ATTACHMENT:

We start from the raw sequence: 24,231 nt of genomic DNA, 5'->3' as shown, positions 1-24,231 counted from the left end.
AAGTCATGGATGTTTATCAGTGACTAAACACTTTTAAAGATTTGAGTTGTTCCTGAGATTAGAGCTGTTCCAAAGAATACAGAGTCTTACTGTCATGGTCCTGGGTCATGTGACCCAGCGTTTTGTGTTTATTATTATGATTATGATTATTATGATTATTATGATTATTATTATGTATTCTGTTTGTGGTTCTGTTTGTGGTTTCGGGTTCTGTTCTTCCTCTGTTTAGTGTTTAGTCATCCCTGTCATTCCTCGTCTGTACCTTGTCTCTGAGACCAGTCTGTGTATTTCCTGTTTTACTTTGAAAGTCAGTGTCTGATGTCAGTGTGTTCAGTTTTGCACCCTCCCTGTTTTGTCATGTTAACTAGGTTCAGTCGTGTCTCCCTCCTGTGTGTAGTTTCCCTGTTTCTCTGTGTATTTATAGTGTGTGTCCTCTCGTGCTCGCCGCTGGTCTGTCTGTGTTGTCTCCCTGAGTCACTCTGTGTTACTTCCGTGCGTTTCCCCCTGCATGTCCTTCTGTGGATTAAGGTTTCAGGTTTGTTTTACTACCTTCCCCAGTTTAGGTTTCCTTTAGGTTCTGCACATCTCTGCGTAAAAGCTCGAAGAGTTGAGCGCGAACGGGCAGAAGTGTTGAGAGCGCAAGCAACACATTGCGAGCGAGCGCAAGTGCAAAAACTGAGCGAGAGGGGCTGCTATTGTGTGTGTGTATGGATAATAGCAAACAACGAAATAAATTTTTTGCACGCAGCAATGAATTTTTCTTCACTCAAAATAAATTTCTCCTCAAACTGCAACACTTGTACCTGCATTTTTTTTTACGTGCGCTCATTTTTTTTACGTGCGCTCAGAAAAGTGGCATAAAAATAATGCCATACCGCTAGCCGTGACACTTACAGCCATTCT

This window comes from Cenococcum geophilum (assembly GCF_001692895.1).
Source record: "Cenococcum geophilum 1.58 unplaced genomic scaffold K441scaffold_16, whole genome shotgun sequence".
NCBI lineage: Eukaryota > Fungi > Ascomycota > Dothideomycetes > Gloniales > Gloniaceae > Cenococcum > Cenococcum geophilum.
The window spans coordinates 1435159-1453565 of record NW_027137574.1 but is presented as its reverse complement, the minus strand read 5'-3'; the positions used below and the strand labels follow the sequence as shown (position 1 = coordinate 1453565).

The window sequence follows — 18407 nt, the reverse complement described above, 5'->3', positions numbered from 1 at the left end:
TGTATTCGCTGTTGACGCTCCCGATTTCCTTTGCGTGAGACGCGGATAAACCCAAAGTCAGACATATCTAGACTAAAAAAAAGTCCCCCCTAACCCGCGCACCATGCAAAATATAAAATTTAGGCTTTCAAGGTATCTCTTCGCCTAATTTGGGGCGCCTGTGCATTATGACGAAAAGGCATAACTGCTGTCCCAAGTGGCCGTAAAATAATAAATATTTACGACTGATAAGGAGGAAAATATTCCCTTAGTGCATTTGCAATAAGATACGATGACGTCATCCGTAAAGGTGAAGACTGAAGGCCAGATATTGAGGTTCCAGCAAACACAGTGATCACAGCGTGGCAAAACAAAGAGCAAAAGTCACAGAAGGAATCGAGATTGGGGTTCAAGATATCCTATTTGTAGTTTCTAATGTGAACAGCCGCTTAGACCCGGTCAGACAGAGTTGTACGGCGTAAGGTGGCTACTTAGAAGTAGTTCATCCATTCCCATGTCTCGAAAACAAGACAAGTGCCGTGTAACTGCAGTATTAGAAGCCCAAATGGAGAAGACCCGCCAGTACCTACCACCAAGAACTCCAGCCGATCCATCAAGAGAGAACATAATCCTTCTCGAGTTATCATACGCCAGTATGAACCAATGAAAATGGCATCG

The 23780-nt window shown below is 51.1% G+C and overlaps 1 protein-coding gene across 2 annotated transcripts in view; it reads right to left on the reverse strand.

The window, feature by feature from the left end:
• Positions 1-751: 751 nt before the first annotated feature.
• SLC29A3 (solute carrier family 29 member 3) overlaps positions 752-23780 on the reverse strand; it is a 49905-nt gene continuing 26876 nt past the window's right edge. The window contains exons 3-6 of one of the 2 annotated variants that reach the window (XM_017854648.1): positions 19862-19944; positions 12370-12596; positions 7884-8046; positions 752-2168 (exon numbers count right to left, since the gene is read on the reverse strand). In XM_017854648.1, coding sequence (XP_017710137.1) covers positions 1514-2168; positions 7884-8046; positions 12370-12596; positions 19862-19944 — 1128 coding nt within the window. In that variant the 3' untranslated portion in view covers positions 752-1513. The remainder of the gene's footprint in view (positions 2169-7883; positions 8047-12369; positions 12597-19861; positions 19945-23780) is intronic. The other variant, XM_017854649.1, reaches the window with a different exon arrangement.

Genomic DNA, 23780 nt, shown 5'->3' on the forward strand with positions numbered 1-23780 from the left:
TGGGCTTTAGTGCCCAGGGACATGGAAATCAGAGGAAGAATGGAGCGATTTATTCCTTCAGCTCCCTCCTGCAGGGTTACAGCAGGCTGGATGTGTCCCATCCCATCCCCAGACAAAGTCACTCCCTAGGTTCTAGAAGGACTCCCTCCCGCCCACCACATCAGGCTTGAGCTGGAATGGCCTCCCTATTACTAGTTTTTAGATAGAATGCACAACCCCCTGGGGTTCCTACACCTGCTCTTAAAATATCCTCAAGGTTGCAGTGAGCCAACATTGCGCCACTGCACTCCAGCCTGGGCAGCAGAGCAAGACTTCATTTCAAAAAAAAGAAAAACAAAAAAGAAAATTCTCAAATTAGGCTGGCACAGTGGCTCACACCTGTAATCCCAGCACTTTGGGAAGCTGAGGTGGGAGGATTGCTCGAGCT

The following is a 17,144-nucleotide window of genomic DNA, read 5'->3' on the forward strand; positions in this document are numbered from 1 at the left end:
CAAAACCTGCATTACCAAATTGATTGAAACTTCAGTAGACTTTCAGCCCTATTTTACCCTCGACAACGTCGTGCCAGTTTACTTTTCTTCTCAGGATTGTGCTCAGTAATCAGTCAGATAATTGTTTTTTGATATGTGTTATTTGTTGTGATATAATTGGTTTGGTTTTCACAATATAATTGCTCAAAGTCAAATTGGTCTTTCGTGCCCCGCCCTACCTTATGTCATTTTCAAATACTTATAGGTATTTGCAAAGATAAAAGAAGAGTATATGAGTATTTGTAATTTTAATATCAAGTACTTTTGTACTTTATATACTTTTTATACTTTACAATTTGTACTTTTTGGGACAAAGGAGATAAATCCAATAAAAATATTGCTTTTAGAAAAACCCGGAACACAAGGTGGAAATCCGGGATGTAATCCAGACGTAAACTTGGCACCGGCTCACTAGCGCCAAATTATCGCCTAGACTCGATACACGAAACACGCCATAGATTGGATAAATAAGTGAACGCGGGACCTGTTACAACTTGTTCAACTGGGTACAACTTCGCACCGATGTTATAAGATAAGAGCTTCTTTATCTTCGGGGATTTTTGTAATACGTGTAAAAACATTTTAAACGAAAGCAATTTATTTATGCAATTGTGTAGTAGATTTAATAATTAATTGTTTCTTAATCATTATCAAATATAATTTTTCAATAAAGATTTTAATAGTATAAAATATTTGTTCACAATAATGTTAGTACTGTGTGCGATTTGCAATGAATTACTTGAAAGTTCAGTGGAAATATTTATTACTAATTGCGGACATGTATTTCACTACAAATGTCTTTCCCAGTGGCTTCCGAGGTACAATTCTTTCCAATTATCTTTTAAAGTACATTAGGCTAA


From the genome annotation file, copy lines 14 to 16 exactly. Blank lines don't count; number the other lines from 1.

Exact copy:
TGGGCTTTAGTGCCCAGGGACATGGAAATCAGAGGAAGAATGGAGCGATTTATTCCTTCAGCTCCCTCCTGCAGGGTTACAGCAGGCTGGATGTGTCCCATCCCATCCCCAGACAAAGTCACTCCCTAGGTTCTAGAAGGACTCCCTCCCGCCCACCACATCAGGCTTGAGCTGGAATGGCCTCCCTATTACTAGTTTTTAGATAGAATGCACAACCCCCTGGGGTTCCTACACCTGCTCTTAAAATATCCTCAAGGTTGCAGTGAGCCAACATTGCGCCACTGCACTCCAGCCTGGGCAGCAGAGCAAGACTTCATTTCAAAAAAAAGAAAAACAAAAAAGAAAATTCTCAAATTAGGCTGGCACAGTGGCTCACACCTGTAATCCCAGCACTTTGGGAAGCTGAGGTGGGAGGATTGCTCGAGCT

The following is a 17,144-nucleotide window of genomic DNA, read 5'->3' on the forward strand; positions in this document are numbered from 1 at the left end:
CAAAACCTGCATTACCAAATTGATTGAAACTTCAGTAGACTTTCAGCCCTATTTTACCCTCGACAACGTCGTGCCAGTTTACTTTTCTTCTCAGGATTGTGCTCAGTAATCAGTCAGATAATTGTTTTTTGATATGTGTTATTTGTTGTGATATAATTGGTTTGGTTTTCACAATATAATTGCTCAAAGTCAAATTGGTCTTTCGTGCCCCGCCCTACCTTATGTCATTTTCAAATACTTATAGGTATTTGCAAAGATAAAAGAAGAGTATATGAGTATTTGTAATTTTAATATCAAGTACTTTTGTACTTTATATACTTTTTATACTTTACAATTTGTACTTTTTGGGACAAAGGAGATAAATCCAATAAAAATATTGCTTTTAGAAAAACCCGGAACACAAGGTGGAAATCCGGGATGTAATCCAGACGTAAACTTGGCACCGGCTCACTAGCGCCAAATTATCGCCTAGACTCGATACACGAAACACGCCATAGATTGGATAAATAAGTGAACGCGGGACCTGTTACAACTTGTTCAACTGGGTACAACTTCGCACCGATGTTATAAGATAAGAGCTTCTTTATCTTCGGGGATTTTTGTAATACGTGTAAAAACATTTTAAACGAAAGCAATTTATTTATGCAATTGTGTAGTAGATTTAATAATTAATTGTTTCTTAATCATTATCAAATATAATTTTTCAATAAAGATTTTAATAGTATAAAATATTTGTTCACAATAATGTTAGTACTGTGTGCGATTTGCAATGAATTACTTGAAAGTTCAGTGGAAATATTTATTACTAATTGCGGACATGTATTTCACTACAAATGTCTTTCCCAGTGGCTTCCGAGGTACAATTCTTTCCAATTATCTTTTAAAGTACATTAGGCTAA